Yes I do. I feel left out in the cold! Because I think I could make a film under the system. I tried to make the remake of The Orphanage with Guillermo del Toro, and that was a great experience until it wasn’t. I had an amazing time writing the script and was handsomely paid, and I got to hang out with Guillermo and we batted ideas back and forth and I was interacting with the studios there, and some of their notes I was resisting, but that’s the same with anything. You always have battles, maybe with your collaborators or maybe with your financial guys. It’s part of the pleasure of it all and part of the frustration, but that’s life.

I don’t have anything against the studio movies, I think we’re in a pretty good place film-wise right now. The indie movies, I’m just going to say Babadook because it’s a recent out of the blue movie, that’s cool, and some of the stuff from Jason Blum has been good but I think it’s getting a little redundant now. What you want is someone to take chances and unfortunately the studio gets hooked into something that’s working and then they’ll repeat that until it becomes a dead horse. You have to suffer through these cycles. Same with the real business, the superhero thing. How many more articles do you have to read saying “The public is getting tired of superheroes?” And yet we have at least seven more years of it being propped up, and it just makes you want to tear your eyeballs out.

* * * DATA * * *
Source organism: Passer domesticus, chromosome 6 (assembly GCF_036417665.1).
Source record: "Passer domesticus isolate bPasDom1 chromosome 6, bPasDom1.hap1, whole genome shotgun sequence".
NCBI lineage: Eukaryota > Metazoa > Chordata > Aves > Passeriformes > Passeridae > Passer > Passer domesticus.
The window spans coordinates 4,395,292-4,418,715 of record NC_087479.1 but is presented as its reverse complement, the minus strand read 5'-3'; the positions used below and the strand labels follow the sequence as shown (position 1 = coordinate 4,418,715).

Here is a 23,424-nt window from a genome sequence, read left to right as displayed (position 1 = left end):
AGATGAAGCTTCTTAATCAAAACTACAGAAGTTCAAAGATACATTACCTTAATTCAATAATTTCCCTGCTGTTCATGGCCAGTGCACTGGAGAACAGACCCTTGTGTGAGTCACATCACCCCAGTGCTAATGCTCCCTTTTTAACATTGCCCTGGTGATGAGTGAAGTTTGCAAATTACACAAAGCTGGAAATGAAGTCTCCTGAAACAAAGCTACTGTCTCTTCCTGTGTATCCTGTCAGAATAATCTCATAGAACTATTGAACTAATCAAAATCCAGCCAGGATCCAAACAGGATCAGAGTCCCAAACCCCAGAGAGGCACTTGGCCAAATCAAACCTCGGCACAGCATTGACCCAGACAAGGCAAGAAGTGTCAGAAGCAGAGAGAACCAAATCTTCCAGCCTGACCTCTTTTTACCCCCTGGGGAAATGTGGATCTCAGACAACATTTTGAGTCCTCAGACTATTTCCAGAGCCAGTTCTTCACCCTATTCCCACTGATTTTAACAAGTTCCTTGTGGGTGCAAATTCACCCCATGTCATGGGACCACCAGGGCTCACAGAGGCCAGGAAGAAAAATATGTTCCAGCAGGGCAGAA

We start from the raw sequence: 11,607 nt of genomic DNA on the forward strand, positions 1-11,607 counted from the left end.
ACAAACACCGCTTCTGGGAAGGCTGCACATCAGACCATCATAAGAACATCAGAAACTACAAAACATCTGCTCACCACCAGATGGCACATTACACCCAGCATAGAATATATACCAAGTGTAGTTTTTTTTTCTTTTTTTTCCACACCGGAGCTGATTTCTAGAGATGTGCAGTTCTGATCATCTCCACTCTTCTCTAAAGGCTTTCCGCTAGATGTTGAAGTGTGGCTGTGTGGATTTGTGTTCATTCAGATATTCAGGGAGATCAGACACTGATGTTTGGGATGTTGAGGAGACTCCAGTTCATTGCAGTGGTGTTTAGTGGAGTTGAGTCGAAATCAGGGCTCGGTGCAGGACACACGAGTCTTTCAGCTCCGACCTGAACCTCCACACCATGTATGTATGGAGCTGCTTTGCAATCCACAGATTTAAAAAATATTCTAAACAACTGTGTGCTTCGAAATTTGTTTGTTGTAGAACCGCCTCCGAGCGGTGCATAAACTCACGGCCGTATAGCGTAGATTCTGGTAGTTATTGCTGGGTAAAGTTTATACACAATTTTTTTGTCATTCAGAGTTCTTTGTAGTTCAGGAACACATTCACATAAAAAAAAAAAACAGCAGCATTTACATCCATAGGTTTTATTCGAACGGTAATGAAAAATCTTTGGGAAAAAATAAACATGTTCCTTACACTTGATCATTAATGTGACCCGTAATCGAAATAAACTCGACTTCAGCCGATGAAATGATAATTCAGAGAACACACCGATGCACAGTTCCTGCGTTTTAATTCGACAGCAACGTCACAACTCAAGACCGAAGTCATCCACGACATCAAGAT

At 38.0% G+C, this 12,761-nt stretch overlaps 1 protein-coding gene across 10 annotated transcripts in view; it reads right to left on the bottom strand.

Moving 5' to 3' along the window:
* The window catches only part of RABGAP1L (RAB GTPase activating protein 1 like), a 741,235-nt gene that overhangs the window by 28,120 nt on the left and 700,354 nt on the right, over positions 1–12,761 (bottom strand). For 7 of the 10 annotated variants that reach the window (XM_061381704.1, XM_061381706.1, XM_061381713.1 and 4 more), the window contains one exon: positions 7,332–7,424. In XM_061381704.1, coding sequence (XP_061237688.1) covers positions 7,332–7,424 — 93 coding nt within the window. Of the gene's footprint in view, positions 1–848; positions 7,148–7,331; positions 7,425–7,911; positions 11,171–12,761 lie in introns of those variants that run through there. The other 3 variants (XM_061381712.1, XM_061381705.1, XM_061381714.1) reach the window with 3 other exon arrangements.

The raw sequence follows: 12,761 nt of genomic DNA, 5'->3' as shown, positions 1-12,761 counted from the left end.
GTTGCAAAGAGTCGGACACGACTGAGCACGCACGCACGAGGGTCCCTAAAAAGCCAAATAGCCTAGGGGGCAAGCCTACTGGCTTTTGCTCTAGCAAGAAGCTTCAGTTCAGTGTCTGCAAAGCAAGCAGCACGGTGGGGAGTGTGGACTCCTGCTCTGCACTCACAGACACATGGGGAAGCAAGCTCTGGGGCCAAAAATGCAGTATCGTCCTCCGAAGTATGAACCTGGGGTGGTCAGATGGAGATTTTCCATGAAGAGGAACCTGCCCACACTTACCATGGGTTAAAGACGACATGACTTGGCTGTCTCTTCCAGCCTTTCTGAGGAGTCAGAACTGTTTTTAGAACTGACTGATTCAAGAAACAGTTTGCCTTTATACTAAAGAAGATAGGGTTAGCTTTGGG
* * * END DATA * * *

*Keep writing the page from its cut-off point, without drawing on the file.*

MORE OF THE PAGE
Just thinking about Crimson Peak, it does seem that Guillermo del Toro is pretty much the only filmmaker who can make these big budget horror movies at the moment…

Well, thank God for that. I know that Guillermo has tremendous passion for it so let him do it. But when I was little, of course you had Texas Chain Saw Massacre and Night Of The Living Dead, these rogue outsider pieces, but it was also cool that Hollywood was making The Omen, The Exorcist, even though that was by an auteur it was a Hollywood film, and so in a weird way Hollywood has sort of turned its back on the genre and let the mini majors do it like Jason Blum. Well, I guess we have a resurgence of Alien, though Prometheus didn’t have enough monster in it for me. I can’t quite call that a monster movie yet, let’s see the next one. And then I mean, I may be alone in this but I liked the Godzilla movie, I’m ready to see more from that dude or that design, that approach, so once again, it’s all going on. And look, Jurassic Park was a huge movie! Now, I love those movies because I love those movies because I want to see real dinosaurs running around, so I was happy!

Fessenden wrote, directed and starred in acclaimed indie vampire tale Habit (1995)
Fessenden wrote, directed and starred in acclaimed indie vampire tale Habit (1995)

Looking back at your early days starting out in the horror genre, do you think the situation has changed for the first-time filmmakers you’re working with now?

Yes. I think what’s interesting is that horror is actually a little bit more accepted in that people are realising it’s a good way to make a film early in your career. I don’t know, maybe I’m saying that more studios like Oscilloscope, which did Body, normally we would associate that with artier films like Kelly Reichardt and so on. And Sundance is now willing to play, if you can follow me, some thoughtful horror.